Saturday, January 18, 2020

Long Lines of Stantons ~ 52 Ancestors #3

This week's theme is Long Line. I have a lot of colonial New England ancestors and I thought I'd share my Stanton lines in a "Surname Saturday" styled post.

Generation 1: Thomas Stanton (1617-1677) married Anna Lord (1614-1688) about 1636 probably in Connecticut.

Stonington within New London, Conn.
image courtesy Wikipedia
Thomas Stanton has been written about extensively. He likely arrived in Massachusetts in 1635 and was in Hartford, Connecticut by 1636, as one of its original settlers. About 1651, he and his family moved to New London, Connecticut, and a few years later, moved to the area now known as Stonington, Connecticut. He and his family owned land on both sides of the Pawcatuck River which now divides Connecticut and Rhode Island. Many descendants were recorded as living in Stonington, but a few were recorded as living in Westerly, Rhode Island.

One of Thomas's special skills was that he mastered Indian dialects very quickly, which made him very helpful in negotiating with Indians. In 1643, he was appointed Indian Interpreter for all of New England by the Commissioners of the United Colonies.

There is a Thomas Stanton Society which is an organization with membership for those who can show that they descend from him and has a separate membership for those who cannot meet the pedigree requirement. (I am not a member.) Their website provides a lot of information about him and offers many resources for research.

Thomas Stanton died December 2, 1677, and is buried in Stonington. His FindAGrave memorial has additional information about him, as well as the memorials of his ten children linked to him (even though they don't all have burial locations).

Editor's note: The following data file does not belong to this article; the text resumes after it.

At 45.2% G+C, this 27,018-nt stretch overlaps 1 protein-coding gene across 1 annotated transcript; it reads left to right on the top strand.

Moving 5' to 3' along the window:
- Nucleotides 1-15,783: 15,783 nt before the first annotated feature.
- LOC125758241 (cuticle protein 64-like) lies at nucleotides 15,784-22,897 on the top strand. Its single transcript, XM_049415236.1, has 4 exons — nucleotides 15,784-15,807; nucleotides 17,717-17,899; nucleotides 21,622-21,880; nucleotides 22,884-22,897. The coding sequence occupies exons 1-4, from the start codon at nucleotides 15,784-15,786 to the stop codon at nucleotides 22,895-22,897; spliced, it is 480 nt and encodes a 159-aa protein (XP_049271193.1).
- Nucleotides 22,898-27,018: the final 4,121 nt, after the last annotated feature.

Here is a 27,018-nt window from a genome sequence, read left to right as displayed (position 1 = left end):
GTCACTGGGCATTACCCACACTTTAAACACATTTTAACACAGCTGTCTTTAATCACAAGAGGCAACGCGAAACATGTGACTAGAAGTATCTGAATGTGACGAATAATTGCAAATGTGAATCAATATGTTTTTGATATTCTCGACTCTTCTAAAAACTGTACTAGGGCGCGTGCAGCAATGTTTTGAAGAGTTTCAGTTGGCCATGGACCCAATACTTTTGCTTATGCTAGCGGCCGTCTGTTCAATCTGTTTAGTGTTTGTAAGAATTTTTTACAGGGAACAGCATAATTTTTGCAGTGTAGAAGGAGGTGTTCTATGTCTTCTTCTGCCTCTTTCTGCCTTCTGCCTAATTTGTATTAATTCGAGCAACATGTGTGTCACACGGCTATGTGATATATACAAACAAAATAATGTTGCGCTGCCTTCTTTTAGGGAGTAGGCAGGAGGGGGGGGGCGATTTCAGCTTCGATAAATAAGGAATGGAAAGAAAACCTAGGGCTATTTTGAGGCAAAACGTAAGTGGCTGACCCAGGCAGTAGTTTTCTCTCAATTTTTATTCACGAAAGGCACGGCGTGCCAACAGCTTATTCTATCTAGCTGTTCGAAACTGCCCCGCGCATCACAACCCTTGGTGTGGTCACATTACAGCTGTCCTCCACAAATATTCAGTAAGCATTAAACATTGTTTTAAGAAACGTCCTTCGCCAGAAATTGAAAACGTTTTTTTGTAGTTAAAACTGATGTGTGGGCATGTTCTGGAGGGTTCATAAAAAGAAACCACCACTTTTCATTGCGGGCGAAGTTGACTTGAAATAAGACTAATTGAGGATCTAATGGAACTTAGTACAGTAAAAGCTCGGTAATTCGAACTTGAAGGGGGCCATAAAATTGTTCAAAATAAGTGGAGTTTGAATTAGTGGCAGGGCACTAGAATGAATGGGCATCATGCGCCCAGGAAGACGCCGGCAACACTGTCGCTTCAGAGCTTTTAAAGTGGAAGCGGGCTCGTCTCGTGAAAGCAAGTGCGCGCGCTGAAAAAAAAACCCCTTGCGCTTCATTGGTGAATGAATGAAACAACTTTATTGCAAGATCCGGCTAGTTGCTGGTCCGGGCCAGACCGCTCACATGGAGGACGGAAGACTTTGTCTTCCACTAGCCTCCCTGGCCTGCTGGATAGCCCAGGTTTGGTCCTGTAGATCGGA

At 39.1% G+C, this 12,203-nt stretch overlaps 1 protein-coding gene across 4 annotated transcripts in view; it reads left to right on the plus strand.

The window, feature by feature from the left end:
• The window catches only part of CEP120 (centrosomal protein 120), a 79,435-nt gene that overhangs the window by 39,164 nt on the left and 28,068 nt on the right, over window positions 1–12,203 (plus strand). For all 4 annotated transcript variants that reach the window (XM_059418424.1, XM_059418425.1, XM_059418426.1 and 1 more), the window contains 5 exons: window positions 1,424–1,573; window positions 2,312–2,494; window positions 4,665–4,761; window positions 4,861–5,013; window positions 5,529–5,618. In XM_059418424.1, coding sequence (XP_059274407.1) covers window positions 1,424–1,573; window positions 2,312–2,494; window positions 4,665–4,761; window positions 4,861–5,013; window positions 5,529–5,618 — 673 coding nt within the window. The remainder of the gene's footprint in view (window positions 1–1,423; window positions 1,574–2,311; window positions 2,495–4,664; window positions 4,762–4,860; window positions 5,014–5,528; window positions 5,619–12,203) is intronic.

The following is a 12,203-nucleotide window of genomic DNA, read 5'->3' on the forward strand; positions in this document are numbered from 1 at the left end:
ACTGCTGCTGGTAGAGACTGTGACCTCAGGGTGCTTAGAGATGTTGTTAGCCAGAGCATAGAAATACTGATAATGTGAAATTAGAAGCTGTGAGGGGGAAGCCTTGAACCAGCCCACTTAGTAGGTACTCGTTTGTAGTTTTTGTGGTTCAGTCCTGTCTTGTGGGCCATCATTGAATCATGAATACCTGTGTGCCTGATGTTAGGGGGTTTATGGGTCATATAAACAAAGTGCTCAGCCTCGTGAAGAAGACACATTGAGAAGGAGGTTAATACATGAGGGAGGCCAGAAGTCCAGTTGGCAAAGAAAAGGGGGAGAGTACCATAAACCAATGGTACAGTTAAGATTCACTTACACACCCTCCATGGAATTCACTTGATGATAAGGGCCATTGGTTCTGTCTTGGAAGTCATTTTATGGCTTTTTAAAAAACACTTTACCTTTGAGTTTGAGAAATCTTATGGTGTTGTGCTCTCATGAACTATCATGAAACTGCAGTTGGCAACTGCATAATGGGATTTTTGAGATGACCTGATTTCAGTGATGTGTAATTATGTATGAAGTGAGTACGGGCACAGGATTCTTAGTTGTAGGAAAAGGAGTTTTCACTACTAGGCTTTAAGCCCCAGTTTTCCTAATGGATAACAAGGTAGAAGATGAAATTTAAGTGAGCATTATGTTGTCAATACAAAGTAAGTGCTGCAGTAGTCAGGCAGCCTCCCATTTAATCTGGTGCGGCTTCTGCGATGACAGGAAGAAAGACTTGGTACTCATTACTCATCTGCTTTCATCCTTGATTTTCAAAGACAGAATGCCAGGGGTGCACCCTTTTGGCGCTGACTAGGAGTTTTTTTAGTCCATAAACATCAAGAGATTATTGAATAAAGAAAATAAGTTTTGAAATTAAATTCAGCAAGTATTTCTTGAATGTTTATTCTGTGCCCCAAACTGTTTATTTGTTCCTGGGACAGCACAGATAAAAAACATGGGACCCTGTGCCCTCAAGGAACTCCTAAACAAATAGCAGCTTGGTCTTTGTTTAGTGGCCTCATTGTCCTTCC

Thomas and Anna had ten known children, and I descend from their sons Joseph, Robert, and Samuel.

Generation 2: Joseph Stanton (1646-1713) married Hannah Mead (165?-1676) in 1673 and had two children; she died in 1676 after the second one was born. They lived in Stonington. I descend from their eldest, a son named Joseph.

Generation 3: Joseph Stanton (1674-after 1722) married Esther Gallup (1685-1752) in 1705. They lived in Stonington and had seven children, six girls and one son, Joseph, from whom I descend.

Generation 4: Joseph Stanton (1717-after 1754) married Mary Champlin (1722-1750) on August 9, 1738, in Westerly, Rhode Island. They had six children. I descend from their youngest, a son named Lodowick.

Generation 5: Lodowick Stanton (1749-1829) married his third cousin, Thankful Stanton (see below) on August 20, 1772, in Stonington. Lodowick served in the Revolution and lived in New York near the Massachusetts border for the last few decades of his life. He and his wife are buried in Pittsfield, Massachusetts. They had eight children and I descend from two of their daughters, Mary and Frances.

Generation 6: Mary Stanton (1775-1834) married in January 1806 Jedidiah Willet (1768-1850) as his second wife. Jedidiah was a shipbuilder and moved to Bibb County, Georgia by 1830. Mary died in 1834 and obituaries were found in both Georgia and Massachusetts. They had three children and I descend from their eldest, a daughter named Frances Stanton Willet.

Generation 7: Frances Stanton Willet (1807-1893) married her first cousin, Joseph Stanton Rose (see below) on October 23, 1827, in New York City. They lived in New York City and Matawan, New Jersey, and had six children. I descend from their eldest, a daughter named Frances Adelaide Rose.